Wednesday, January 20, 2010

Old Maids, Marigolds and Touch Me Nots

It's a riny cold winter morning and I sit here drinking my coffee. My mind turns to seeds because I have just completed several seed order forms to be mailed out.  I save many of my own vegetable seeds now for several reasons. Mostly cost and we also had some bad luck with ordering seeds from several companies and getting different varieties than we had ordered. I don't save them all but have gone back to heirloom tomatoes, peppers, beans and okra. I still purchase my corn and green bean seeds every year. As the years progress we continue to experiment with heirlooms to try to find varieties that do well here to eliminate that cost every year of buying new seeds. As a child I remember my parents saving seeds every year. Mostly I remember every fall helping my mother gather the flower seeds. We always had a big garden and there was always a long row just for annual flowers. Nothing fancy just common flowers. There were always three varieties . My mother had old fashioned names for these flowers and all are still grown today. There was the "old maid" commonly known now as a zinnia, marigolds, and what mama called the  "touch me not" whick is actually an old fashioned single balsam.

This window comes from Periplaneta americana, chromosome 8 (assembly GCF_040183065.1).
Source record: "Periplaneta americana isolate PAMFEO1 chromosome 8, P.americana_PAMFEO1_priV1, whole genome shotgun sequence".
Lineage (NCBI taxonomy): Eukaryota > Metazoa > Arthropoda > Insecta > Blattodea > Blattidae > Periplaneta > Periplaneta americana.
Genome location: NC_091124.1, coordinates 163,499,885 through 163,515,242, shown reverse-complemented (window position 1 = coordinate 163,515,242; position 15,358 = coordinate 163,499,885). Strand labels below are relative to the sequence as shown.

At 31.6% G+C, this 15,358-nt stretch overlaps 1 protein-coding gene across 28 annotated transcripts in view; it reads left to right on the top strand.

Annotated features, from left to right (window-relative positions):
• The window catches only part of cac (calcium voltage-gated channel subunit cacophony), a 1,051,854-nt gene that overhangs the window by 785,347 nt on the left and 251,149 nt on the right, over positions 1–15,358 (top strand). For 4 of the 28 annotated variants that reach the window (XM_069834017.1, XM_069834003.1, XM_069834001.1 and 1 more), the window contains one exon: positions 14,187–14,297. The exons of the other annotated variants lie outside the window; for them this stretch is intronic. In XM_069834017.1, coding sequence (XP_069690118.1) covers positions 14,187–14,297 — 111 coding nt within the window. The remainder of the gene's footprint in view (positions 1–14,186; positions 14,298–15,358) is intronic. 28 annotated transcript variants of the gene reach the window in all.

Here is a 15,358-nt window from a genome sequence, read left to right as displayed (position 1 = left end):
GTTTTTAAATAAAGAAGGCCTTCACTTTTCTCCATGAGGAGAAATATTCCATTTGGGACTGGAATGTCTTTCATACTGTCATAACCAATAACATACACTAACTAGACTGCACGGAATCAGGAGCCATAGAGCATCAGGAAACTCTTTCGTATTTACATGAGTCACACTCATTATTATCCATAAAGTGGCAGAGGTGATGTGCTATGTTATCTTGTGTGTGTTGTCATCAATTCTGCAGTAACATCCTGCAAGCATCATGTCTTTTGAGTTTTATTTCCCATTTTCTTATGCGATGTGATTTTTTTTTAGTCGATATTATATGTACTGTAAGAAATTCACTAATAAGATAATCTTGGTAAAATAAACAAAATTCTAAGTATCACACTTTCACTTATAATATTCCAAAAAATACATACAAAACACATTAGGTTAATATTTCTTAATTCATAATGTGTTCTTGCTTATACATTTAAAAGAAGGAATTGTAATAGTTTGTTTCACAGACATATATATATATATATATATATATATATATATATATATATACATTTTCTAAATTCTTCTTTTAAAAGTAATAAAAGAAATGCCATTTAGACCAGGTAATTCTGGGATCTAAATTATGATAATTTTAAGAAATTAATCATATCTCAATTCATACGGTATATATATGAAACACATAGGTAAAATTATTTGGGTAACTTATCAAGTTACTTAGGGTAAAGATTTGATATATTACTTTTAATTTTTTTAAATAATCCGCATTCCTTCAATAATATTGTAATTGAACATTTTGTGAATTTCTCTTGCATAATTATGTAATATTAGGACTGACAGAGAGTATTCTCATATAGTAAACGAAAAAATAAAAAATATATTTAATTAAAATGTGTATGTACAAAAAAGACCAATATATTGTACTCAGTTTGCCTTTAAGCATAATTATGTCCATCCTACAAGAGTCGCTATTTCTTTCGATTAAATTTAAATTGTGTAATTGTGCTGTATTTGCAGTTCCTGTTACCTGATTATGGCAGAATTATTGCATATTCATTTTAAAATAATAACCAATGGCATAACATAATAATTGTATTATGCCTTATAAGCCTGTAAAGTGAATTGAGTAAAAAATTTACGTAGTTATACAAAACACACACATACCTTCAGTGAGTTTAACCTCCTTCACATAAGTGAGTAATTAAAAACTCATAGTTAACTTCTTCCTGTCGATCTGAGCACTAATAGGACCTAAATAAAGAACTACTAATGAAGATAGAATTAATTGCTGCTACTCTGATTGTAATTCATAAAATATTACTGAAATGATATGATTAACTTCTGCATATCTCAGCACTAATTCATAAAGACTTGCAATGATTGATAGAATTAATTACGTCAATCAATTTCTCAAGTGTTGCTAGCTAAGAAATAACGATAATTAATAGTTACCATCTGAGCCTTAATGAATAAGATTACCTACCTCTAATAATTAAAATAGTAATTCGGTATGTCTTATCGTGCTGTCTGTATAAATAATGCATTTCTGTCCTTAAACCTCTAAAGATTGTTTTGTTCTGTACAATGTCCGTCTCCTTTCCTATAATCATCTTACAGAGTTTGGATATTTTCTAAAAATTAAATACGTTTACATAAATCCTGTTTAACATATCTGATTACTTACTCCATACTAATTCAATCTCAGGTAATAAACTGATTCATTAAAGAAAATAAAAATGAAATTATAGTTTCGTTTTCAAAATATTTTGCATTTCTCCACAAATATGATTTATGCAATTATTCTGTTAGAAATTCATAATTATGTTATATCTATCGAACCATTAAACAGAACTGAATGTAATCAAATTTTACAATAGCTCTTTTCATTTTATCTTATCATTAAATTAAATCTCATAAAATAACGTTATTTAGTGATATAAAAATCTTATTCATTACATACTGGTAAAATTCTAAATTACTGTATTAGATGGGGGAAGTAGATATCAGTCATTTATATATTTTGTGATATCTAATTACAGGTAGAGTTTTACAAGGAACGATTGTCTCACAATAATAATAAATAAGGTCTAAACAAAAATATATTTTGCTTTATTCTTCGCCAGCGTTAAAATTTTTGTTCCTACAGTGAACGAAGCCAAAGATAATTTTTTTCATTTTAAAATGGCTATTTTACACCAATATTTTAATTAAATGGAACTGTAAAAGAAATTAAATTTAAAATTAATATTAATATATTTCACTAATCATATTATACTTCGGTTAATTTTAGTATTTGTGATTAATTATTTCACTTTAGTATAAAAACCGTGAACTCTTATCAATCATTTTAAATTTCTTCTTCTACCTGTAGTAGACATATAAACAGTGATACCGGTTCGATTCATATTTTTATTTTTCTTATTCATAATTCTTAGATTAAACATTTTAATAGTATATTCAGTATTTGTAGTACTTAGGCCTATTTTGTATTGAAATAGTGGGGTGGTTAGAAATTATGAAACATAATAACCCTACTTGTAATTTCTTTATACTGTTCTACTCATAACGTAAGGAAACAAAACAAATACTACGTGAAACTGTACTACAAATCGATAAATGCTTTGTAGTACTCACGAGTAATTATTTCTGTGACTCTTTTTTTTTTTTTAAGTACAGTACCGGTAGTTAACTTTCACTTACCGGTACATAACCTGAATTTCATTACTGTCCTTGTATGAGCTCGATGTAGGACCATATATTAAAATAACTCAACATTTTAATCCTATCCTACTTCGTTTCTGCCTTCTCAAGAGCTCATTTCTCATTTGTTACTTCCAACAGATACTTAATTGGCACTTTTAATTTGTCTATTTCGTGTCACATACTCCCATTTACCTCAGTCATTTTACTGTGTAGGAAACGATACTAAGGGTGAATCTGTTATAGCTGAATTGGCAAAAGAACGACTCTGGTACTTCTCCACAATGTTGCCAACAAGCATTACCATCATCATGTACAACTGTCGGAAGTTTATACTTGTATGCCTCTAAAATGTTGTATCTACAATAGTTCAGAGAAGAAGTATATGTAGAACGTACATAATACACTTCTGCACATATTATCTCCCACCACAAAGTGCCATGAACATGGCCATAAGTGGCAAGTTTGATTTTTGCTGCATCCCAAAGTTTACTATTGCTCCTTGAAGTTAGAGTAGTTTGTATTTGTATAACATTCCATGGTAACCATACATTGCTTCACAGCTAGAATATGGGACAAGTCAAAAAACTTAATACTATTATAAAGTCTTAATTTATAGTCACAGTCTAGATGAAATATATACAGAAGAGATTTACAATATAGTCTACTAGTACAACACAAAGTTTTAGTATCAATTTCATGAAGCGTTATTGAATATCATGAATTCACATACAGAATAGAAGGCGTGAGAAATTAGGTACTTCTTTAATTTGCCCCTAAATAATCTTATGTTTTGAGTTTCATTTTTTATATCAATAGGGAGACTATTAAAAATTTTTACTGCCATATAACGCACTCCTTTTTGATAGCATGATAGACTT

The balsam was called the touch me not I think because they make these little oblong seed pods that when touched explode. Oh what fun for a little kid. Every year they were there attracting the bees and butterflies, providing joy and color and cut zinnias for the house. Nothing like a mason jar of cut zinnias to say country. And every fall the dried seeds would be gathered and just mixed together. From there they would be put in a small pillowcase and hung from the rafters of the shed. Waiting patiently for next spring and the cycle would begin again. As it did until my parents became too elderly to do a garden. Now I look to my own homesaved flower  seeds of you guessed it! Old maids, marigolds and touch me nots. And the circle completes itself and yes life is good on the farm.

Blessings from the Holler

The Canned Quilter

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